This workshop will provide a forum to study and discuss the implications of both human mobility and mobile and ubiquitous devices for digital library research. The organisers represent different research communities, each of which would have a useful contribution to the workshop. The event itself will bring together an emerging community of interest and provide a springboard to encourage innovative mobile DL research.
Mobile devices are increasingly important parts of the digital environment. For digital libraries the impacts are varied and widespread: handheld computers used as document readers; lectures downloaded to MP3 players and iPods; book covers photographed to capture details of needed documents; in South Africa mobile phones are commonplace whilst desktop computers are rare; emerging reading devices such as the paper display Sony Reader and note-taking support on digital paper provide new media for digital text. Widespread wireless access means that library subscribers increasingly require access from off-site, unpredictable locations whilst roaming, creating challenges for authentication and rights management etc.
Despite the widespread availability of PDAs, iPods, e-Book readers, mobile phones and other mobile devices, there has been relatively little public research on the use of mobile technology in digital libraries. Where DL interaction has been studied on mobile devices there have been interesting insights into the usability and design of both the mobile devices themselves and DL interfaces. The different processing power, displays and networking speed of mobile devices when compared to desktop computers means that standard DL architectures and protocols need to be significantly re-engineered.
Similarly, the mobility of library users has seldom been addressed yet there are growing problems with providing consistent access to material when readers move from one network to another. The implicit role of location and mobile technology in the task context also provides an opportunity for practical yet intellectually stimulating research.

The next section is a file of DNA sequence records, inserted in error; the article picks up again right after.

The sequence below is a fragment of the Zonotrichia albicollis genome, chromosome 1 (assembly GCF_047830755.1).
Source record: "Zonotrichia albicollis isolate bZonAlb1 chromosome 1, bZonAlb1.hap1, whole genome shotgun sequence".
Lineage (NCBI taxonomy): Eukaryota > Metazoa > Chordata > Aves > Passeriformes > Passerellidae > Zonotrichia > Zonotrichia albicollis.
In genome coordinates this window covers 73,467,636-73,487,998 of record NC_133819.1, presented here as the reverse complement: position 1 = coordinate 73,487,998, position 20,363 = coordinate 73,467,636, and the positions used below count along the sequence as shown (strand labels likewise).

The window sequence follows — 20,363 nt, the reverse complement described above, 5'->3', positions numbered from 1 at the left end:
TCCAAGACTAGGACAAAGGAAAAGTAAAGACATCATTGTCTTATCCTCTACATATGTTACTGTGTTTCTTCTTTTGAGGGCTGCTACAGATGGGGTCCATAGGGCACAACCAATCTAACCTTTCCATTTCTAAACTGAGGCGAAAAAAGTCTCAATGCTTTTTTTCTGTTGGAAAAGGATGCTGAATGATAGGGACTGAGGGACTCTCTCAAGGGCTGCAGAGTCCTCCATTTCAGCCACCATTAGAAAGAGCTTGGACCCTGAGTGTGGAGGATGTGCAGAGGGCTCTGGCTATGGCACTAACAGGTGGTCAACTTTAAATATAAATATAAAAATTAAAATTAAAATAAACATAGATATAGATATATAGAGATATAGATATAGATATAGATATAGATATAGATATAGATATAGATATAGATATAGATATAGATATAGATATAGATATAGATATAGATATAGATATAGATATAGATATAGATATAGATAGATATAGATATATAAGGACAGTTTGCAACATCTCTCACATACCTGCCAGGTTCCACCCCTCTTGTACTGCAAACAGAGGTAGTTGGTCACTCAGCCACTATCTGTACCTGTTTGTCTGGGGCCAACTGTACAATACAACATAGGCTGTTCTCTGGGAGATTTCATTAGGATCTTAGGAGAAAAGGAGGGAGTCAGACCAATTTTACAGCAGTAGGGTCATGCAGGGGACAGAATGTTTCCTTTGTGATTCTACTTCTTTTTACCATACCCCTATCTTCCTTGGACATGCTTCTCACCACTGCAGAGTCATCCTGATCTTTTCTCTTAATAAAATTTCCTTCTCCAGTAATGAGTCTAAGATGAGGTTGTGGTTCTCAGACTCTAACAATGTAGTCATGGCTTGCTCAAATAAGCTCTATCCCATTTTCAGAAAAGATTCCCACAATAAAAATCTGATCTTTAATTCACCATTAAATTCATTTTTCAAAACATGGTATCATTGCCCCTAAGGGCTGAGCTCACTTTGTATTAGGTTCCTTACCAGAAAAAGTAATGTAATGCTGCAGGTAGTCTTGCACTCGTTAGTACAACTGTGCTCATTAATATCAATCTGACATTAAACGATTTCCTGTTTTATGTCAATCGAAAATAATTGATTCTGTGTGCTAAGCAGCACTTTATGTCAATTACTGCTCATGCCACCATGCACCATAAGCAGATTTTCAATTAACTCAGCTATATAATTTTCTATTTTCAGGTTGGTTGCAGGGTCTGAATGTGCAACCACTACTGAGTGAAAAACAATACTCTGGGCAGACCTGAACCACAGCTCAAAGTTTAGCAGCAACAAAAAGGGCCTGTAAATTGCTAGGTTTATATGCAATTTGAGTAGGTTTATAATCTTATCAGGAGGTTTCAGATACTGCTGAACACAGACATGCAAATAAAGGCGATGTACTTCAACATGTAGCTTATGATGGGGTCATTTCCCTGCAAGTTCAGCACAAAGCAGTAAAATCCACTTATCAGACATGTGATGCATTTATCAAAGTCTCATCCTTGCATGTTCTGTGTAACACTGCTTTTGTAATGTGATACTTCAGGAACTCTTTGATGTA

Finally, the use of a mobile device to access documents can change the way technology is perceived and handled. As Buxton (1995) has highlighted moving away from: Fitting the square peg of the breadth of real needs and applications into the round hole of conventional designs. These new design possibilities mean the potential to increase the impact of digital libraries across user groups. Such changes lead not only to new display and input interactions, but also new issues of organisational usability, trust and security of both personal data and library content. Cathy Marshall has identified these types of changes in her reading and annotation research. This has also been noted in mobile phone user studies where personal phones are socially exploited to encourage discussion or interaction between people.
Papers and position papers are invited on the following topics:
Submissions on similar, related topics are also welcomed.
Digital library developers, providers of DL services, computer and information science researchers with an interest in the usefulness, effectiveness, usability of or development of mobile services or devices in a library context. Through this workshop we hope to establish a network of those working with or interested in mobile digital libraries.
Attendees wishing to give a full presentation will be expected to submit a four page paper in ACM conference format for review. Those with provisional and early work and wanting to give a short presentation should submit a two page ACM format paper for review. Submissions should be emailed to George Buchanan (email@example.com) on or before the 14th May 2007.
Full presentations and position papers will be reviewed for inclusion in the workshop proceedings. The committee will make a selection of up to 8 papers for presentation at the workshop. Position papers are not mandatory for attendance at the workshop, but are encouraged by all participants.
Ample time will be set aside for discussion, considering the relative novelty of the field. Presentations will generally be of 20 minutes for full presentations, with five minute presentations for position papers.
The workshop proceedings will be distributed in print during the workshop and electronically via the workshop website. A journal special edition based on the same theme is in preparation, and participants will be encouraged to submit extended versions of their contributions.
Submission deadline: 14th May 2007
Acceptance Notification: 21st May 2007
Final Versions: 28th May 2007
Workshop: 22nd June 2007
George Buchanan is an established researcher in both the fields of digital library and mobile usability. He has created several systems that deliver DL features to mobile devices that have been field tested in the U.K., New Zealand and South Africa.
Matt Jones has recently returned from New Zealand (where he worked with the New Zealand Digital Library) to help establish the Future Interaction Technology Lab at Swansea University, UK. He has been actively involved in mobile research for 10 years, is an editor of the International Journal of Personal and Ubiquitous Computing and is the co-author of Mobile Interaction Design (Jones & Marsden, 2006; John Wiley & Sons).
Anne Adams, Open University, United Kingdom
David Bainbridge, University of Waikato, New Zealand
Cathy Marshall, Microsoft Research, United States
Stefano Mizzaro, University of Udine, Italy